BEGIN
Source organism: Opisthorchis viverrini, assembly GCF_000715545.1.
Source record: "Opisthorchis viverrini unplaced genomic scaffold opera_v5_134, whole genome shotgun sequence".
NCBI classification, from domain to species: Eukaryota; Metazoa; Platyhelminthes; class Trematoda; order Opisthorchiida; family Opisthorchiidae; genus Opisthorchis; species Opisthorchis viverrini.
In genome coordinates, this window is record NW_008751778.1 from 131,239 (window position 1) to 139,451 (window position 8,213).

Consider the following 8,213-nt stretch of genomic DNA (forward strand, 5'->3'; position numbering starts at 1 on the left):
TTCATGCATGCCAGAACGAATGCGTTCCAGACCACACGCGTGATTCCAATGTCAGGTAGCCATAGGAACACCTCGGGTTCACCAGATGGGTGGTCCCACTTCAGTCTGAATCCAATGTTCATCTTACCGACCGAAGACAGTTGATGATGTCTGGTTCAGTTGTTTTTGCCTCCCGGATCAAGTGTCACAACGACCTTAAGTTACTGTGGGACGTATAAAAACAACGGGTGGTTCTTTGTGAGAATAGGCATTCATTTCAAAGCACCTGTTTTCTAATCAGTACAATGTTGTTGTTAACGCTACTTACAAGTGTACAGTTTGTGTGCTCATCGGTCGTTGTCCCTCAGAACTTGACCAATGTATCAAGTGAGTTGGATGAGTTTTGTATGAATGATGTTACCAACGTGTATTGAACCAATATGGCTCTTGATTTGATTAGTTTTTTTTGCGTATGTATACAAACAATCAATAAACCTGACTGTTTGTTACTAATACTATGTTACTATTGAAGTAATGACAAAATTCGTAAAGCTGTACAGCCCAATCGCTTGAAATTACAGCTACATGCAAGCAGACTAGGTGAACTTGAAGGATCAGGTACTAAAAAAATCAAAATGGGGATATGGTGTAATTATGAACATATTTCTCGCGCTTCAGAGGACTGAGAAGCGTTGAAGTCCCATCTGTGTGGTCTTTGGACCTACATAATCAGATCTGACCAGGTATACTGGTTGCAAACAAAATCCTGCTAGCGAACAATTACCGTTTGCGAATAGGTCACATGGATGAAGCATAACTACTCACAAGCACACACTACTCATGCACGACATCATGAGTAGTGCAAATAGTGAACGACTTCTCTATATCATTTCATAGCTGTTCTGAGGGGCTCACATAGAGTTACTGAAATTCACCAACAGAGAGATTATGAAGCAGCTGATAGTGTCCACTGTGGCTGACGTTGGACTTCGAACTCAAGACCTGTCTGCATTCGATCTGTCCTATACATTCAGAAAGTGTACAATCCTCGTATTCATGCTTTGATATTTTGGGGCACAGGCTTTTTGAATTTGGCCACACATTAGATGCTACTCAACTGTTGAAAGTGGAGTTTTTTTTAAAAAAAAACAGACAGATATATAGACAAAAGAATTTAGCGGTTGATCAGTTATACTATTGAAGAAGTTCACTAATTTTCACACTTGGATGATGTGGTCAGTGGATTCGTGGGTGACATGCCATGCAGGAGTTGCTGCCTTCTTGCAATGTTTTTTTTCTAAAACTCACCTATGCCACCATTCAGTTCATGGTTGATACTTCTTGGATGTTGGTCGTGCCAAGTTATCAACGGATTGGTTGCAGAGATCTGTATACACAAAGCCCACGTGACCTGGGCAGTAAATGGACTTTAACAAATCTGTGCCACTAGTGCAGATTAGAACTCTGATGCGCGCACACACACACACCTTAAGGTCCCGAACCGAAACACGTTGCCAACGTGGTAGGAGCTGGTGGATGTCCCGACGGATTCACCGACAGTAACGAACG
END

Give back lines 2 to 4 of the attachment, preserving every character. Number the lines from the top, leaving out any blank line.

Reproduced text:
Source record: "Opisthorchis viverrini unplaced genomic scaffold opera_v5_134, whole genome shotgun sequence".
NCBI classification, from domain to species: Eukaryota; Metazoa; Platyhelminthes; class Trematoda; order Opisthorchiida; family Opisthorchiidae; genus Opisthorchis; species Opisthorchis viverrini.
In genome coordinates, this window is record NW_008751778.1 from 131,239 (window position 1) to 139,451 (window position 8,213).